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Sea Foam: A poem to mark the 450th anniversary of Jean Ribaut's landing

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As Beaufort celebrates the 450th anniversary of the landing of Jean Ribaut in what is now Beaufort County to establish a French colony, we reprint a poem written for the 400th anniversary in 1962.

It is by the late Edith Bannister Dowling, a native of England who married G.G. Dowling Jr. of Beaufort. She received bachelor's and advanced degrees in literature from Oxford University and was an adjunct professor of English and American literature at the University of South Carolina Beaufort for 12 years.

Edith Dowling was an artist and world traveler who published several books of poetry. She was a member of the Clover Club of Beaufort, the Poetry Society of South Carolina and The Parish Church of St. Helena, where she was buried in 2004.

This poem was published in a special "souvenir edition" of The Beaufort Gazette on March 22, 1962, for the Ribaut Quadricentennial Celebration.

1962 -- Land's Beginning -- 1562

By Edith Bannister Dowling

Land's End -- land's beginning, prime Point of our own Sea Islands.

Before the English reached that Rock up North

Here sailed, strode, slept, hunted, and found fair country,

Jean Ribaut and LaChere, with their French nobles,

Our first white settlers, seeing their first Indians --

Audusta and Touppa, Mayou and Stalame;

Saw here the wolf and wildcat, bear and panther,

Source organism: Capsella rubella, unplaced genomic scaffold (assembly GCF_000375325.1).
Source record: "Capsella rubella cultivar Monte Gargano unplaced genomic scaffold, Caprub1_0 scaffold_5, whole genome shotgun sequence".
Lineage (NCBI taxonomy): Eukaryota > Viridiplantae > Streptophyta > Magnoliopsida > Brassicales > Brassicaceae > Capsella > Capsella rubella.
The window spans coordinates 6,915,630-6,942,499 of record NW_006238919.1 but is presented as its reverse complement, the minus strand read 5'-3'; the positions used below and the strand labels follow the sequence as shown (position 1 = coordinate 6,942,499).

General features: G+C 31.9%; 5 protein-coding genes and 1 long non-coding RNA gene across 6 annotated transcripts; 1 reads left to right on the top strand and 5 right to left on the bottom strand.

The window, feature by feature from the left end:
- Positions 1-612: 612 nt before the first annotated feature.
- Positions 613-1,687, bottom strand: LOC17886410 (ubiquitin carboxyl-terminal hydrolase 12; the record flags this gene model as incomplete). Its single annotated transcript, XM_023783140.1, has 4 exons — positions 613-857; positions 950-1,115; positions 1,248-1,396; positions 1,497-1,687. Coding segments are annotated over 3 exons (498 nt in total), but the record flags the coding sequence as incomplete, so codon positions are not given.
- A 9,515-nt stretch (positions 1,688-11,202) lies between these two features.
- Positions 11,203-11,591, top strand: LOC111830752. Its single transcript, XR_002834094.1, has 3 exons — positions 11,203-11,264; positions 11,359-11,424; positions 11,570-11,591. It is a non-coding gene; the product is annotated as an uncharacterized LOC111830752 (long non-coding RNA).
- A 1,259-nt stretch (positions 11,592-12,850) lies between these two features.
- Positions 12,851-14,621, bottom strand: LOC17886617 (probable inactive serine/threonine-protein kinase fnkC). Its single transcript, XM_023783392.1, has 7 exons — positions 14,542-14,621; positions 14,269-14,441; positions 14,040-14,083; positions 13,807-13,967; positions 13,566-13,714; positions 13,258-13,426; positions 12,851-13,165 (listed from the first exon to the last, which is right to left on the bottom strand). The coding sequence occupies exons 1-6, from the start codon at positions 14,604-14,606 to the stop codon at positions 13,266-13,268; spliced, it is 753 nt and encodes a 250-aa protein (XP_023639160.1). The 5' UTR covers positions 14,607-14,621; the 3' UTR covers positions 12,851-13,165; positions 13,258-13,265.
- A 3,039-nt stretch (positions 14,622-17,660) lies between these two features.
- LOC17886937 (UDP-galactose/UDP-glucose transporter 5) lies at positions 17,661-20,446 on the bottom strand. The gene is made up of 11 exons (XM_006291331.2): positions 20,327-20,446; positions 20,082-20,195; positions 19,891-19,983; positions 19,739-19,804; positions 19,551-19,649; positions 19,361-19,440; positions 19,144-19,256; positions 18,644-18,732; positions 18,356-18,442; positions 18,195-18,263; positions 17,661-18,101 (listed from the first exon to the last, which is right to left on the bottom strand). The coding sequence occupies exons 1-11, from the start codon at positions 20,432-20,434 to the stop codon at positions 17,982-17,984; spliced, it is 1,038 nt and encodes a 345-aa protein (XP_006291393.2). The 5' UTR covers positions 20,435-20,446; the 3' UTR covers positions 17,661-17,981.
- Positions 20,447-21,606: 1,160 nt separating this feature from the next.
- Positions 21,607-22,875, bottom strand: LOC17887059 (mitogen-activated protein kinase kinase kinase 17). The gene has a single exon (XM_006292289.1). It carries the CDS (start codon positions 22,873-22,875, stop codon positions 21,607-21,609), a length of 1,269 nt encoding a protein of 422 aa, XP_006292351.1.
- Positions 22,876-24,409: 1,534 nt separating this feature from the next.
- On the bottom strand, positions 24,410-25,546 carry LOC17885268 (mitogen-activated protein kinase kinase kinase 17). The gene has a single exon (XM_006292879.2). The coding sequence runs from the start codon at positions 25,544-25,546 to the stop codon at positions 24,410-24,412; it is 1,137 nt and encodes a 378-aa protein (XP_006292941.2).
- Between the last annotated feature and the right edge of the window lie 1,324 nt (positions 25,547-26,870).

Picked luscious fruits, and learned tidewater living,

Fishing sweet streams and seas, breasting deep water

Over to our Land's End ...

Here at the Fort, cresting palm plumes and sea oats,

And the quick blush of runaway flowers in May,

Above the curving beach with shark and stingaree,

Here I envision Land's End as land's beginning.

Today, this Fort; then, back four hundred years,

A forest on an entrance to a harbor.

Mud, marsh, salt, sand and burning noons, the same.

Now island beacons sweep strong through the night;

Then, with no moon, blackness and solitude.

Then the kind Indian spied the strange boat nearing

His own Chicora, gave corn and peas and deer meat

To white men who built Charlesfort. Some departed

To their far country, over the big sea-water.

Others, left here for many moons and seasons,

Yearned for their fabled home. A ship was built,

Red men using rosin and gray moss

For caulking it, the first ship built and launched

In this canoe land. Past point and final point they sailed away.

Food, food of the land, gave out. Oh food of life,

Water, fresh water of extreme desire!

Wild brains, bloated stark bodies, craved food, and life.

LaChere it was, the meat. The more than human need

Turned nobles cannibal on the vast hostile sea ...

Ribaut came back to the deep-fathomed waters.

His doom, cruel burning, at Fort Caroline

Laudonniere-built; the Gascan then avenged him,

And more men found, fought, founded. Peace now made,

The Indian memoried, the stockade shown,

I, a latecomer, hear the waves break still,

High tide, by the sea oats, on this quiet shore,

And hold an arrowhead picked off the sand.

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